Houston Methodist. Leading Medicine

Shoulder FAQ

Question:

I really like the new approach to medicine these days -- there has to be evidence that something works to use it. I'm actually being a little sarcastic because it seems like common sense to me. Anyway, what's the evidence for or against steroid injections to the shoulder? I'm researching it for my mother who has bad arthritis and is considering this as her next step.

Answer:

You are not alone in asking this question! In a recent study, researchers from Rush University Medical Center in Chicago, Illinois reviewed the literature from 1948 to 2011 looking for any information, studies, and evidence about the use of shoulder injections. They did not limit their search to articles on just steroid injections but also included hyaluronic acid injections (another form of injection treatment) for shoulder disorders. We won't hold you in suspense about the results. They found very few studies and the level of evidence was very weak. In fact, it turns out that current clinical recommendations are all based on expert opinion and consensus (agreement among physicians). Consensus is also based on expert opinion but with experience and case series added in to assist in coming to agreement. A closer look at the two different injection approaches (steroids versus hyaluronic acid) revealed little scientific evidence to support steroid injections. Steroid injections seem to work better and more consistently for people with adhesive capsulitis compared with shoulder osteoarthritis. Hyaluronic acid injected into the joint may be more effective for both frozen shoulders and arthritis but some high-quality, well-designed studies are needed to provide evidence of this. Experts agree the benefits of these kinds of injections must be weighed against the potential adverse side effects. With any injection, there's the pain of the injection itself -- both during and afterwards. Most of the time, this is temporary and only lasts a short time. Joint infection can occur when bacteria is introduced into the joint by the needle pushing through the skin. Anyone with infectious arthritis, a joint replacement implant, or fracture is not a candidate for injection therapy. With steroid injections, some people have a flare-up reaction that can last several days. Sometimes the protective fat around the joint is lost. It takes the body up to six months to replace or restore this fat. With hyaluronic acid injections, pain and swelling in the joint may get worse instead of better at first. Some people even respond with an acute systemic inflammatory response. It looks like they are developing gout or a blood infection but it's just a reaction to the injection. The authors of that review concluded it's not likely that physicians will stop using steroid (or hyaluronic acid) injections for shoulder problems. But they are doing so on the basis of very limited evidence. It's mostly opinion and conjecture and that is not a strong enough recommendation in today's evidence-based practice. Christopher Gross, MD, et al. Glenohumeral Joint Injections: A Review. In Sports Health. March/April 2013. Vol. 5. No. 2. Pp. 153-159.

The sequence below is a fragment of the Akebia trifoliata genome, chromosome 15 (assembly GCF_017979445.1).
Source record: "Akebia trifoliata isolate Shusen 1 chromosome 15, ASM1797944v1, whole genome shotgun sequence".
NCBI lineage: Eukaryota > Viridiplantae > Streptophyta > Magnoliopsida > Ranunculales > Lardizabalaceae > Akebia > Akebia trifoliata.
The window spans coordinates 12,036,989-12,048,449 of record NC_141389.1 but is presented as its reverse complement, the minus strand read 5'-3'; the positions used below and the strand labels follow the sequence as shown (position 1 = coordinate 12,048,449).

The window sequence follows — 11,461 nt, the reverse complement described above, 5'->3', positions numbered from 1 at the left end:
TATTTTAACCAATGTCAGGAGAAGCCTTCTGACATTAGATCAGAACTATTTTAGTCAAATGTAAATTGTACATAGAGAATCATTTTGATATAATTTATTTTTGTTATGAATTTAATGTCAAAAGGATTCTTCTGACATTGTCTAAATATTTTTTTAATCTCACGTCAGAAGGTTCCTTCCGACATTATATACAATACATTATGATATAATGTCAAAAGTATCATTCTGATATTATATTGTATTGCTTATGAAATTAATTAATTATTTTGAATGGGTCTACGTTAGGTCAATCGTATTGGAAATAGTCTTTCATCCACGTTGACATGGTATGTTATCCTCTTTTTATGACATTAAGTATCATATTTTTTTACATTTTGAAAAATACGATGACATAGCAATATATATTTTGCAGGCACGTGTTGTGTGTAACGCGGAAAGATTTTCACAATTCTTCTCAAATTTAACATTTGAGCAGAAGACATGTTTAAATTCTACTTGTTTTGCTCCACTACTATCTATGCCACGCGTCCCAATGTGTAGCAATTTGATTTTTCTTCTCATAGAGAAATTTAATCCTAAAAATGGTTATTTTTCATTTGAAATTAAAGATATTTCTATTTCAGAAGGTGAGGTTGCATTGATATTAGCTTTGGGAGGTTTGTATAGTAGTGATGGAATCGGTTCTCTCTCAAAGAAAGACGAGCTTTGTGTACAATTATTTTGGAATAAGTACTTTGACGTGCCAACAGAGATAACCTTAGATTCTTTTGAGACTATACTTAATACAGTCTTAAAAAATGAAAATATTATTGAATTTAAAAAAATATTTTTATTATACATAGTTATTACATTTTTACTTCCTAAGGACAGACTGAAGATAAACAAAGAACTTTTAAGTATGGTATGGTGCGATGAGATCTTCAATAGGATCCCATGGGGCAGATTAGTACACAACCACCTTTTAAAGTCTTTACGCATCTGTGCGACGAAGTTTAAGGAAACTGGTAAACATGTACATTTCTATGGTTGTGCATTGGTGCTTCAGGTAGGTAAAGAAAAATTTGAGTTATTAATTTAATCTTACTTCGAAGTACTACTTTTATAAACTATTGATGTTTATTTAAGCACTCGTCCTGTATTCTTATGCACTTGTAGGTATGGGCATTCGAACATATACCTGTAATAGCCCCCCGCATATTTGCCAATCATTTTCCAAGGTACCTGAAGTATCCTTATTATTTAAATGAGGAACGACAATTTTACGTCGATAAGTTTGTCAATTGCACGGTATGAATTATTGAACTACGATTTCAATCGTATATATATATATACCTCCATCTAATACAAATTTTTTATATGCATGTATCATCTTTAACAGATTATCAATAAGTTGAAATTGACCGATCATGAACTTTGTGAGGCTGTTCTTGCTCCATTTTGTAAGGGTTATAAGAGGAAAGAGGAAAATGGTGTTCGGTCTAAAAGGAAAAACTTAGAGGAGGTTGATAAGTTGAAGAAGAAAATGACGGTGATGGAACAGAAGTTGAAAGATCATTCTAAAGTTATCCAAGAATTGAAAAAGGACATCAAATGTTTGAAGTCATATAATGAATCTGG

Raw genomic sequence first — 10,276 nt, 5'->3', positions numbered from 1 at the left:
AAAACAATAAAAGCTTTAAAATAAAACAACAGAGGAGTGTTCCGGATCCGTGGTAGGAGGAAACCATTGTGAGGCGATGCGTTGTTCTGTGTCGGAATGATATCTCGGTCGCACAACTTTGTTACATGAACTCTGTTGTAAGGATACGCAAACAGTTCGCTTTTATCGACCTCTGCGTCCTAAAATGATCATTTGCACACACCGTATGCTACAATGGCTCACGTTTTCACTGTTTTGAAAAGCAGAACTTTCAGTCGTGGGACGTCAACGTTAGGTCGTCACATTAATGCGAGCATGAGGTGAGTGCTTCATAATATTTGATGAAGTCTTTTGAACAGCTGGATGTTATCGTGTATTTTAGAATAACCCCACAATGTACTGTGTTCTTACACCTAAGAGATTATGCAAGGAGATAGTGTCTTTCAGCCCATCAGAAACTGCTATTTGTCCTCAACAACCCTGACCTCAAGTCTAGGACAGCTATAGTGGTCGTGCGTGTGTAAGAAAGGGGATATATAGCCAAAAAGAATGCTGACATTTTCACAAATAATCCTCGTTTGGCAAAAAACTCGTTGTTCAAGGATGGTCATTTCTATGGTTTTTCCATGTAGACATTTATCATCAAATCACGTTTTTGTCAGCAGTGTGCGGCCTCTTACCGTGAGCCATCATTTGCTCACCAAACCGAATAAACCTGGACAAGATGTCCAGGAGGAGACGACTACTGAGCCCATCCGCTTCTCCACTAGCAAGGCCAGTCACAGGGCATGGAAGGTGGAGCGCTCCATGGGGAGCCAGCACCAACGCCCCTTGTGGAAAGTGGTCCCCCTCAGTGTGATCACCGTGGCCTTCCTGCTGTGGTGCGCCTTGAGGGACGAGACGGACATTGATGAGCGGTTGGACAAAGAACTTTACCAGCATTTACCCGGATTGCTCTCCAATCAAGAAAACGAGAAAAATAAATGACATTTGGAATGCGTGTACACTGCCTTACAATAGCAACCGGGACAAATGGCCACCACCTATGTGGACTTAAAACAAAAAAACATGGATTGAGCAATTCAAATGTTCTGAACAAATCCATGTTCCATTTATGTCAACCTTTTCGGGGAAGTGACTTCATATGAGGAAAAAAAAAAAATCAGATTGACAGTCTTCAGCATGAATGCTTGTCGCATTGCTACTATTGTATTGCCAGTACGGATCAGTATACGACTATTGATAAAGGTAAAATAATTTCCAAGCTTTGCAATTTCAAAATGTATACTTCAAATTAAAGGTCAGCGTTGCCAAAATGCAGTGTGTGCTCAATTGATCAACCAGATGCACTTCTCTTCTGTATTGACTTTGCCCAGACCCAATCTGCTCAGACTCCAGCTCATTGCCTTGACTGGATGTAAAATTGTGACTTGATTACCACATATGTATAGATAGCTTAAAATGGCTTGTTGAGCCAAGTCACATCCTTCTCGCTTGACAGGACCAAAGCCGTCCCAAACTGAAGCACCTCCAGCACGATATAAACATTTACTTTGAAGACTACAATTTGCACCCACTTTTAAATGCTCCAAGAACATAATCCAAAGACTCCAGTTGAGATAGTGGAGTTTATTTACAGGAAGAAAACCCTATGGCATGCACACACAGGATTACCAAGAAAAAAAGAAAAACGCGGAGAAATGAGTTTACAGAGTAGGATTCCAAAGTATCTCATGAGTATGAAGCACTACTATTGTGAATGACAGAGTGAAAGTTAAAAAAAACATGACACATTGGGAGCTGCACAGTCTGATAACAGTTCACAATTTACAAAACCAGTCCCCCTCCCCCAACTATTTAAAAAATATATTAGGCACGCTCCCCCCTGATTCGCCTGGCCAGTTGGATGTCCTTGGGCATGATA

*Disclaimer:* The information contained herein is compiled from a variety of sources. It may not be complete or timely. It does not cover all diseases, physical conditions, ailments or treatments. The information should NOT be used in place of visit with your healthcare provider, nor should you disregard the advice of your health care provider because of any information you read in this topic.
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